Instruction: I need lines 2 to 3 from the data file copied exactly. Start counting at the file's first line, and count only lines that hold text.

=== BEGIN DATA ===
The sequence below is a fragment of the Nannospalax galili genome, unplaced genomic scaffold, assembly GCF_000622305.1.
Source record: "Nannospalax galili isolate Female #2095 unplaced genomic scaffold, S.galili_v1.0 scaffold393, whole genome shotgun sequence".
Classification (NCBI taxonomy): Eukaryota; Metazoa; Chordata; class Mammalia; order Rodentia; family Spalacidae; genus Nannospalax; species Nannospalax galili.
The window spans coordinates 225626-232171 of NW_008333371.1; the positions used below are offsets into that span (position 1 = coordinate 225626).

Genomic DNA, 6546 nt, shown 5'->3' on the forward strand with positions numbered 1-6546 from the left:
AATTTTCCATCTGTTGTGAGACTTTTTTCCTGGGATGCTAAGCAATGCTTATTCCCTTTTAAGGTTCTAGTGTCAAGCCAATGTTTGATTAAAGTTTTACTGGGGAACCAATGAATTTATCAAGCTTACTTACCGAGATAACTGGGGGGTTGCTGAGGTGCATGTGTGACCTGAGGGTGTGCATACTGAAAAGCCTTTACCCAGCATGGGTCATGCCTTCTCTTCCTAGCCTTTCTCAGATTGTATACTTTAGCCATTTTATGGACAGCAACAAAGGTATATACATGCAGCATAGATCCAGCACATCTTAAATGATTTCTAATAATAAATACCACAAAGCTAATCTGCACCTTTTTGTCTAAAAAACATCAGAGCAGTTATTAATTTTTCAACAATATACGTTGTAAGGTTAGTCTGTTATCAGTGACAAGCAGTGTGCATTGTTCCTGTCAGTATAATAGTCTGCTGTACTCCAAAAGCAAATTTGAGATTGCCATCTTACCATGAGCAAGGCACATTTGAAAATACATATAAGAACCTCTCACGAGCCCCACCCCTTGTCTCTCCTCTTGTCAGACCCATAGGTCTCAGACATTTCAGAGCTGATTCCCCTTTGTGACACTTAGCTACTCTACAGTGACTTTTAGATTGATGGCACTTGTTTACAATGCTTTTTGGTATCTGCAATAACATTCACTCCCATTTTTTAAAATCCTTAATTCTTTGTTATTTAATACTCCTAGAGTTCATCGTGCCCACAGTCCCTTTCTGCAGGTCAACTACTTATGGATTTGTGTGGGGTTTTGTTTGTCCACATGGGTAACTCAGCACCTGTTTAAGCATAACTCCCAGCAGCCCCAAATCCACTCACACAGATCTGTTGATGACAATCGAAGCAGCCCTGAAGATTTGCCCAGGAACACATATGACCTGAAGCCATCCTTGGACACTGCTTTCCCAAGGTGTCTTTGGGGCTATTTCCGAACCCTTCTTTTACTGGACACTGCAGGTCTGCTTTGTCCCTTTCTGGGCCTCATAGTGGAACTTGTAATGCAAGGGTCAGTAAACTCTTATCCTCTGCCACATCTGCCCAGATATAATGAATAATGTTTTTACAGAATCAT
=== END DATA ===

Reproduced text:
Source record: "Nannospalax galili isolate Female #2095 unplaced genomic scaffold, S.galili_v1.0 scaffold393, whole genome shotgun sequence".
Classification (NCBI taxonomy): Eukaryota; Metazoa; Chordata; class Mammalia; order Rodentia; family Spalacidae; genus Nannospalax; species Nannospalax galili.